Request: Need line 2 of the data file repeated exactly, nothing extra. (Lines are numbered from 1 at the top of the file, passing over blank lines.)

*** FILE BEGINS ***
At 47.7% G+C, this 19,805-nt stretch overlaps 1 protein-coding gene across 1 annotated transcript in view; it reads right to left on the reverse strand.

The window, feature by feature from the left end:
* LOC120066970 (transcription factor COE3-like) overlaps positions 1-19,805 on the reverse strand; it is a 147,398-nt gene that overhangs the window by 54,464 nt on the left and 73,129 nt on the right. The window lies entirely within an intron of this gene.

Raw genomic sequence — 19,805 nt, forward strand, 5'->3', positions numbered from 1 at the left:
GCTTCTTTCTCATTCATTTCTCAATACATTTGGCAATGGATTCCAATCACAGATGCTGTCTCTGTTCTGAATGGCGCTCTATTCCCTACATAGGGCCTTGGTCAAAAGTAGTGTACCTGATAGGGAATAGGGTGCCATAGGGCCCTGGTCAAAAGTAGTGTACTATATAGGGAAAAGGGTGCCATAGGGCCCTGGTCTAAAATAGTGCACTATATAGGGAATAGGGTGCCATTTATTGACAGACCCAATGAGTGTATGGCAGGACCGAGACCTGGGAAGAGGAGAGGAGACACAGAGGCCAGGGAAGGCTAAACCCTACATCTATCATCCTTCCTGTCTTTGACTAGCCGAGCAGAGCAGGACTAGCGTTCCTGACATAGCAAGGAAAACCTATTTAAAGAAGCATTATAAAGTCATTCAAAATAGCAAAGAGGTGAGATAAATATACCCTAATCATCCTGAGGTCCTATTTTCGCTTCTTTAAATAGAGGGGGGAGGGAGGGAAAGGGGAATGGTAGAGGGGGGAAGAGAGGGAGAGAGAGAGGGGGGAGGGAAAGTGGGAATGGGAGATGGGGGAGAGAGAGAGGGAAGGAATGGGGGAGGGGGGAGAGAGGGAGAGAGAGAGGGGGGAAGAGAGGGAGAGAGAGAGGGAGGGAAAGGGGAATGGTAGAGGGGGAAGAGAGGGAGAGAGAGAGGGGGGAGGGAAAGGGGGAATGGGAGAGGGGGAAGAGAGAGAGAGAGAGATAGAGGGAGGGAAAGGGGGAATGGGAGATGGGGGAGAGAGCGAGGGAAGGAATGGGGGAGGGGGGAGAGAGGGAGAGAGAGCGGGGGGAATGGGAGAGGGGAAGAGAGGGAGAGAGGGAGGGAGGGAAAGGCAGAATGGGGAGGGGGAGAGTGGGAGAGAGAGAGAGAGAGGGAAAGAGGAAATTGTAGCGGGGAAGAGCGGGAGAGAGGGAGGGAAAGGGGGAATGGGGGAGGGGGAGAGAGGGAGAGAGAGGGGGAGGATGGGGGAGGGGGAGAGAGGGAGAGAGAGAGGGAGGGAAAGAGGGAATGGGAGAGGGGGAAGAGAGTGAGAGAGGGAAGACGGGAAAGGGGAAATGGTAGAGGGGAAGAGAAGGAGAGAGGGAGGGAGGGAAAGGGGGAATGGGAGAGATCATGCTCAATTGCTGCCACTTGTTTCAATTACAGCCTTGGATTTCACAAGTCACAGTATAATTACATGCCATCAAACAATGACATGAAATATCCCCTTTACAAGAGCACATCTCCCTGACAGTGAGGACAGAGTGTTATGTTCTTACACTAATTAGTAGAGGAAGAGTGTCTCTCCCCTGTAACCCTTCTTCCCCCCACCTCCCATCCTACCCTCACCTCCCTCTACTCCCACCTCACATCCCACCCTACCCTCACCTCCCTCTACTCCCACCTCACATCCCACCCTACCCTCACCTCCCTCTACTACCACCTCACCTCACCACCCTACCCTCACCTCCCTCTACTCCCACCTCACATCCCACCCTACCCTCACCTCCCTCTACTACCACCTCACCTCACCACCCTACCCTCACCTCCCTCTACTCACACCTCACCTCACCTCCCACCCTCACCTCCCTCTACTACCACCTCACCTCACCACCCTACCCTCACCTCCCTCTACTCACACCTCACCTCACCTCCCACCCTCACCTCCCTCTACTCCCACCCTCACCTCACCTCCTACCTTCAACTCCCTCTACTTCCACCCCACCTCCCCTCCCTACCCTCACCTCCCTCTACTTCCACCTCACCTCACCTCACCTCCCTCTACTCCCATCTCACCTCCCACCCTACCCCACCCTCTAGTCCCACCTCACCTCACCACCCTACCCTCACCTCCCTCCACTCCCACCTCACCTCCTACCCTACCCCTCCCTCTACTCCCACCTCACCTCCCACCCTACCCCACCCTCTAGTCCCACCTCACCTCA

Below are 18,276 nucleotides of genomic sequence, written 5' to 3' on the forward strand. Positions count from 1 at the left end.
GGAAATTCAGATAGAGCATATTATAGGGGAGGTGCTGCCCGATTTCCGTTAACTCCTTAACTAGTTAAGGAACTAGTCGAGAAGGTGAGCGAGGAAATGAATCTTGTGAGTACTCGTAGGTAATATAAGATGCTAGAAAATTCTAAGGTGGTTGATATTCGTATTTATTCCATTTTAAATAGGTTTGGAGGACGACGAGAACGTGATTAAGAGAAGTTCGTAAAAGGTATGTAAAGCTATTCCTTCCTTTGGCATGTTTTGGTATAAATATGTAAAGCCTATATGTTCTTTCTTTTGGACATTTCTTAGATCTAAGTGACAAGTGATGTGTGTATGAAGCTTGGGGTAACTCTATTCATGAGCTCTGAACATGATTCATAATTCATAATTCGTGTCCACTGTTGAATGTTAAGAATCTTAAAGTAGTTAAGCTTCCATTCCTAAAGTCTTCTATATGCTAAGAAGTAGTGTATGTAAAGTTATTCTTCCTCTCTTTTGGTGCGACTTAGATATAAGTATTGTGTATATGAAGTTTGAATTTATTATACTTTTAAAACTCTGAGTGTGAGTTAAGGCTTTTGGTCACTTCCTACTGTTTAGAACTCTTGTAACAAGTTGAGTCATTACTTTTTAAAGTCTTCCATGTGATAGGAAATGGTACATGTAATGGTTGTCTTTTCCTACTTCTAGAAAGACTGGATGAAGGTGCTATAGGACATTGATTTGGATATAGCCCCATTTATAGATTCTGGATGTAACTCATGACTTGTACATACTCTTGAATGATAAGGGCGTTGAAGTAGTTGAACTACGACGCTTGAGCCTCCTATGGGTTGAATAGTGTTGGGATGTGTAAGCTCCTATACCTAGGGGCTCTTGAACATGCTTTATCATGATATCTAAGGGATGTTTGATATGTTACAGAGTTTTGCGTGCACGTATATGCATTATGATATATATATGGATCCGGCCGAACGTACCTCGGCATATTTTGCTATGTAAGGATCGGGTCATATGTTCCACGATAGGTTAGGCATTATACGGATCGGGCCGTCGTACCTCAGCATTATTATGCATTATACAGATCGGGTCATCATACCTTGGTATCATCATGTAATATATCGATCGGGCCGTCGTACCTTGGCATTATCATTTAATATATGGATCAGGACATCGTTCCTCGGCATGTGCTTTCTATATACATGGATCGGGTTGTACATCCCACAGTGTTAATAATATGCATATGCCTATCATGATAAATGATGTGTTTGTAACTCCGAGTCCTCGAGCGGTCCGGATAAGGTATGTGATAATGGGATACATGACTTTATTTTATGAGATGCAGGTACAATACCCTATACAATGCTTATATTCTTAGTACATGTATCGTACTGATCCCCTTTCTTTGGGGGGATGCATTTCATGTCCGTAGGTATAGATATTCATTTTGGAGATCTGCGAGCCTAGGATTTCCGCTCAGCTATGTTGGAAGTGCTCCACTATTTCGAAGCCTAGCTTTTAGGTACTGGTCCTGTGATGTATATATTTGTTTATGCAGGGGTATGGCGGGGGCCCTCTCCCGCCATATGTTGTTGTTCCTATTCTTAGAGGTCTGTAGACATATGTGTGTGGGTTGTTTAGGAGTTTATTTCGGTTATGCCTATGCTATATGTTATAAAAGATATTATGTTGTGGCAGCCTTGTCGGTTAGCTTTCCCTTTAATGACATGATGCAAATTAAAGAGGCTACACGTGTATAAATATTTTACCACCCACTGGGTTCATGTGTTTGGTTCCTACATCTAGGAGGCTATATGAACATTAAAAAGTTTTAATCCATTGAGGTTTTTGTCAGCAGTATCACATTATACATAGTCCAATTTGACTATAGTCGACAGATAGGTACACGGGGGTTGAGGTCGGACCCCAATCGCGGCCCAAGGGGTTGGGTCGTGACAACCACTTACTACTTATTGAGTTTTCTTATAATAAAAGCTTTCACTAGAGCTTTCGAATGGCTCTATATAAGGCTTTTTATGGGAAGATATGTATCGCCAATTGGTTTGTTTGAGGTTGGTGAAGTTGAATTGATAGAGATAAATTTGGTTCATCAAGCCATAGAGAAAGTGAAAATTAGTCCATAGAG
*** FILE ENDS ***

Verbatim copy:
The window, feature by feature from the left end: